America s Supreme Court

Author: Stephen Breyer
Publisher: Oxford University Press, USA
ISBN: 0199606730
Format: PDF, Mobi
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"Published in the US under the title Making our democracy work"--T.p. verso.

Justice for All

Author: Jim Newton
Publisher: Penguin
ISBN: 9781440619809
Format: PDF, Mobi
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In Justice for All, Jim Newton, an award-winning journalist for the Los Angeles Times, brings readers the first truly comprehensive consideration of Earl Warren, the politician-turned-Chief Justice who refashioned the place of the court in American life through landmark Supreme Court cases whose names have entered the common parlance -- Brown v. Board of Education, Griswold v. Connecticut, Miranda v. Arizona, to name just a few. Drawing on unmatched access to government, academic, and private documents pertaining to Warren's life and career, Newton explores a fascinating angle of U.S. Supreme Court history while illuminating both the public and the private Warren. One of the most acclaimed and best political biographies of its time, Justice for All is a monumental work dedicated to a complicated and principled figure that will become a seminal work of twentieth-century U.S. history.

How Democracies Die

Author: Steven Levitsky
Publisher: Crown
ISBN: 1524762938
Format: PDF, ePub
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Fateful alliances -- Gatekeeping in America -- The great Republican abdication -- Subverting democracy -- The guardrails of democracy -- The unwritten rules of American politics -- The unraveling -- Trump against the guardrails -- Saving democracy

Priests of Our Democracy

Author: Marjorie Heins
Publisher: NYU Press
ISBN: 0814770266
Format: PDF, ePub
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Priests of Our Democracy tells of the teachers and professors who battled the anti-communist witch hunt of the 1950s. It traces the political fortunes of academic freedom beginning in the late 19th century, both on campus and in the courts. Combining political and legal history with wrenching personal stories, the book details how the anti-communist excesses of the 1950s inspired the Supreme Court to recognize the vital role of teachers and professors in American democracy. The crushing of dissent in the 1950s impoverished political discourse in ways that are still being felt, and First Amendment academic freedom, a product of that period, is in peril today. In compelling terms, this book shows why the issue should matter to everyone.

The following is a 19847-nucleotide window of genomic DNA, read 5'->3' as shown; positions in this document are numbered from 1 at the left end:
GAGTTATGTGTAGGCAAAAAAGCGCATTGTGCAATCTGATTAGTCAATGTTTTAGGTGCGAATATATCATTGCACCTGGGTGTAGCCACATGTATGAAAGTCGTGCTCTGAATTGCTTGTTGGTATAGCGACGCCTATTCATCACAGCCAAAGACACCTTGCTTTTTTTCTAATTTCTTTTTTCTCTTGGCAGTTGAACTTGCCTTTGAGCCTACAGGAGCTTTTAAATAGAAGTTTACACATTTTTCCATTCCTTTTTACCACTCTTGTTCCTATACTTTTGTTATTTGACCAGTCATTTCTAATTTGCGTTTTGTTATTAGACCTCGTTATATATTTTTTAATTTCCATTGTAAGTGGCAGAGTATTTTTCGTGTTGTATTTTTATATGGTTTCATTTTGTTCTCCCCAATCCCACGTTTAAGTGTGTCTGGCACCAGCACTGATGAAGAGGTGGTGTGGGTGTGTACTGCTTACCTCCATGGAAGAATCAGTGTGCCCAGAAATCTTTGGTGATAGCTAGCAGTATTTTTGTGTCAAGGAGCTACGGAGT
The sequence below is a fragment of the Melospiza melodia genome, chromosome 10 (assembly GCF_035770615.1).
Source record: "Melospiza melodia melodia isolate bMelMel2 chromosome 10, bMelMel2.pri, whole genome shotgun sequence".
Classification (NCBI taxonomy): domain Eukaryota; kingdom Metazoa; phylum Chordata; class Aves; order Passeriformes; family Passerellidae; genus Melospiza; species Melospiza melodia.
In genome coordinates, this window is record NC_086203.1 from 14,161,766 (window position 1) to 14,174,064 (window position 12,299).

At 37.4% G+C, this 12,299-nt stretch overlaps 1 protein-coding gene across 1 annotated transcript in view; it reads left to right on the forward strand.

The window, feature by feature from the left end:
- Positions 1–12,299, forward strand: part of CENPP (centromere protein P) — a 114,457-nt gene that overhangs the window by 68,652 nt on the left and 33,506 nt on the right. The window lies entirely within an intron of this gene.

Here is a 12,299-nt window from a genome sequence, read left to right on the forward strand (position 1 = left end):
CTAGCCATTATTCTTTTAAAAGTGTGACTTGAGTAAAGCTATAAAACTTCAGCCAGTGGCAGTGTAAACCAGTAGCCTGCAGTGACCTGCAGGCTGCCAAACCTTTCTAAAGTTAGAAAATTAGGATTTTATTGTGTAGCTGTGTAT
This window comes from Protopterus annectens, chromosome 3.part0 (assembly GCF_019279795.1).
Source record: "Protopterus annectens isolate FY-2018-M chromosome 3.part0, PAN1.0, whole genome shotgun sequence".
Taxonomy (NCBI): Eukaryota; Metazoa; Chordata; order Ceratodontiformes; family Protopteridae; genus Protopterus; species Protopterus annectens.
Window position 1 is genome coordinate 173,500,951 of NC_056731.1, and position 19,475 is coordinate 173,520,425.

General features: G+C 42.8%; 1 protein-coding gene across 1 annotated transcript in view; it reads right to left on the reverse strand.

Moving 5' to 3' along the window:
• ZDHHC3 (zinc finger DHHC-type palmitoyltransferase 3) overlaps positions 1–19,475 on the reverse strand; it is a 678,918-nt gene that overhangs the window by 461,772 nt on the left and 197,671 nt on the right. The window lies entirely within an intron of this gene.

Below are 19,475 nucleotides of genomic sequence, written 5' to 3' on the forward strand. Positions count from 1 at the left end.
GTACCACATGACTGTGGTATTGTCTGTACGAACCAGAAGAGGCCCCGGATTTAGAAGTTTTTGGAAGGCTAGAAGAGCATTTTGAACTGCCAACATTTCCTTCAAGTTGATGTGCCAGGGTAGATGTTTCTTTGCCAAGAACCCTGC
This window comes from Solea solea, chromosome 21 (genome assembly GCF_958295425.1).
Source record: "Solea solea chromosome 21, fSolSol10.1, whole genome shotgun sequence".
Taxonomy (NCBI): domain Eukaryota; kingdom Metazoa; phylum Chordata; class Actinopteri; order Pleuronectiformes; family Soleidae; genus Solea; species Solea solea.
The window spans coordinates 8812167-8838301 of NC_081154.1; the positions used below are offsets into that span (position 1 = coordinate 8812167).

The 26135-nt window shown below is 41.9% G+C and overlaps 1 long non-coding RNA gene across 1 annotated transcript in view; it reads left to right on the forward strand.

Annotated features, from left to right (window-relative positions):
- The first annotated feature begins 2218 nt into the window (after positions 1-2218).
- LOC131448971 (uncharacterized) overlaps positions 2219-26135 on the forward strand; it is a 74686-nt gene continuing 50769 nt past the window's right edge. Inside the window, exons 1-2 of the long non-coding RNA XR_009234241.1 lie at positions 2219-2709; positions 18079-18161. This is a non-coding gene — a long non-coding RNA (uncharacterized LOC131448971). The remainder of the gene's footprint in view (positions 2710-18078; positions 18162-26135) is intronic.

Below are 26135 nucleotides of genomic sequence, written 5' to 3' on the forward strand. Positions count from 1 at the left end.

In Defense of Judicial Elections

Author: Chris W. Bonneau
Publisher: Routledge
ISBN: 1135852685
Format: PDF, Kindle
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One of the most contentious issues in politics today is the propriety of electing judges. Ought judges be independent of democratic processes in obtaining and retaining their seats, or should they be subject to the approval of the electorate and the processes that accompany popular control? While this debate is interesting and often quite heated, it usually occurs without reference to empirical facts--or at least accurate ones. Also, empirical scholars to date have refused to take a position on the normative issues surrounding the practice. Bonneau and Hall offer a fresh new approach. Using almost two decades of data on state supreme court elections, Bonneau and Hall argue that opponents of judicial elections have made—and continue to make—erroneous empirical claims. They show that judicial elections are efficacious mechanisms that enhance the quality of democracy and create an inextricable link between citizens and the judiciary. In so doing, they pioneer the use of empirical data to shed light on these normative questions and offer a coherent defense of judicial elections. This provocative book is essential reading for anyone interested in the politics of judicial selection, law and politics, or the electoral process. Part of the Controversies in Electoral Democracy and Representation series edited by Matthew J. Streb.